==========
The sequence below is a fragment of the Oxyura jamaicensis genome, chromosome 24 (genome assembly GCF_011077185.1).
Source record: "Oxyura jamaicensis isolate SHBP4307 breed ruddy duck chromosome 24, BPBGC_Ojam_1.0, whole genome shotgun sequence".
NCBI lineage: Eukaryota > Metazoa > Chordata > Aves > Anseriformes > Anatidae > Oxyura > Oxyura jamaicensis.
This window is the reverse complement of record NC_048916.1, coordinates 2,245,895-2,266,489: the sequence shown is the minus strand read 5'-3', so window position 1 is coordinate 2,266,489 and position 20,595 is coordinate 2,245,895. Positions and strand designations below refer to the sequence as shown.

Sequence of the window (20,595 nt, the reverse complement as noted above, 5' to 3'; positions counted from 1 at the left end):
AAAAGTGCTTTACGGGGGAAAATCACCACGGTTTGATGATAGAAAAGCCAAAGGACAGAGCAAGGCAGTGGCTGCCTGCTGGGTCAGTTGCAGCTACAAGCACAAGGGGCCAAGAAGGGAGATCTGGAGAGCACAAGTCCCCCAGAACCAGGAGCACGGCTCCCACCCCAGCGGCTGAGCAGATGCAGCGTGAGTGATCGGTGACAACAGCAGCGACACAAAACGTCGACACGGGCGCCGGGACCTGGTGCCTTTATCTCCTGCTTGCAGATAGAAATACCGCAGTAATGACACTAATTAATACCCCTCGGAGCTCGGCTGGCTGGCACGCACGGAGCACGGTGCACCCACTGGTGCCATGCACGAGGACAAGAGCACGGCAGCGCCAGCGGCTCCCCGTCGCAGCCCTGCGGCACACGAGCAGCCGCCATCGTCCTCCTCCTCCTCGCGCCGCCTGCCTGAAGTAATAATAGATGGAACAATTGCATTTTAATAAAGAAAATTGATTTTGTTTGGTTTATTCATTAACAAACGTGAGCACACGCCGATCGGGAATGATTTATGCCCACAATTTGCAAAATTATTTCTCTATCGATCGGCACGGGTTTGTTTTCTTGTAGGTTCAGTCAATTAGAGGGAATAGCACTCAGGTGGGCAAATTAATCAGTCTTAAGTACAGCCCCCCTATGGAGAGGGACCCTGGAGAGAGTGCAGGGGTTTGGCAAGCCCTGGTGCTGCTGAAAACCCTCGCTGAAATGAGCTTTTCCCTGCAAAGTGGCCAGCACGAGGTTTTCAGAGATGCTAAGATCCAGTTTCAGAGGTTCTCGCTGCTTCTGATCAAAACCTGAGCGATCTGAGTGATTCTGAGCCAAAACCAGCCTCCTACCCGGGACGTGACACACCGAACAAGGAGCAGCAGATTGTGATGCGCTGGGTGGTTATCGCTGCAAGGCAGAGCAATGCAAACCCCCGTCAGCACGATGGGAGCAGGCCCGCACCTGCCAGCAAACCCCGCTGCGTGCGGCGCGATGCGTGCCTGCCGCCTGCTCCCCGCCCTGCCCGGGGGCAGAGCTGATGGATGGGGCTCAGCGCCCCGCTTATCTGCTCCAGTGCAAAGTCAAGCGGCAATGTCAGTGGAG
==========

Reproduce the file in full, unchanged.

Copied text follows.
The sequence below is a fragment of the Oxyura jamaicensis genome, chromosome 24 (genome assembly GCF_011077185.1).
Source record: "Oxyura jamaicensis isolate SHBP4307 breed ruddy duck chromosome 24, BPBGC_Ojam_1.0, whole genome shotgun sequence".
NCBI lineage: Eukaryota > Metazoa > Chordata > Aves > Anseriformes > Anatidae > Oxyura > Oxyura jamaicensis.
This window is the reverse complement of record NC_048916.1, coordinates 2,245,895-2,266,489: the sequence shown is the minus strand read 5'-3', so window position 1 is coordinate 2,266,489 and position 20,595 is coordinate 2,245,895. Positions and strand designations below refer to the sequence as shown.

Sequence of the window (20,595 nt, the reverse complement as noted above, 5' to 3'; positions counted from 1 at the left end):
AAAAGTGCTTTACGGGGGAAAATCACCACGGTTTGATGATAGAAAAGCCAAAGGACAGAGCAAGGCAGTGGCTGCCTGCTGGGTCAGTTGCAGCTACAAGCACAAGGGGCCAAGAAGGGAGATCTGGAGAGCACAAGTCCCCCAGAACCAGGAGCACGGCTCCCACCCCAGCGGCTGAGCAGATGCAGCGTGAGTGATCGGTGACAACAGCAGCGACACAAAACGTCGACACGGGCGCCGGGACCTGGTGCCTTTATCTCCTGCTTGCAGATAGAAATACCGCAGTAATGACACTAATTAATACCCCTCGGAGCTCGGCTGGCTGGCACGCACGGAGCACGGTGCACCCACTGGTGCCATGCACGAGGACAAGAGCACGGCAGCGCCAGCGGCTCCCCGTCGCAGCCCTGCGGCACACGAGCAGCCGCCATCGTCCTCCTCCTCCTCGCGCCGCCTGCCTGAAGTAATAATAGATGGAACAATTGCATTTTAATAAAGAAAATTGATTTTGTTTGGTTTATTCATTAACAAACGTGAGCACACGCCGATCGGGAATGATTTATGCCCACAATTTGCAAAATTATTTCTCTATCGATCGGCACGGGTTTGTTTTCTTGTAGGTTCAGTCAATTAGAGGGAATAGCACTCAGGTGGGCAAATTAATCAGTCTTAAGTACAGCCCCCCTATGGAGAGGGACCCTGGAGAGAGTGCAGGGGTTTGGCAAGCCCTGGTGCTGCTGAAAACCCTCGCTGAAATGAGCTTTTCCCTGCAAAGTGGCCAGCACGAGGTTTTCAGAGATGCTAAGATCCAGTTTCAGAGGTTCTCGCTGCTTCTGATCAAAACCTGAGCGATCTGAGTGATTCTGAGCCAAAACCAGCCTCCTACCCGGGACGTGACACACCGAACAAGGAGCAGCAGATTGTGATGCGCTGGGTGGTTATCGCTGCAAGGCAGAGCAATGCAAACCCCCGTCAGCACGATGGGAGCAGGCCCGCACCTGCCAGCAAACCCCGCTGCGTGCGGCGCGATGCGTGCCTGCCGCCTGCTCCCCGCCCTGCCCGGGGGCAGAGCTGATGGATGGGGCTCAGCGCCCCGCTTATCTGCTCCAGTGCAAAGTCAAGCGGCAATGTCAGTGGAG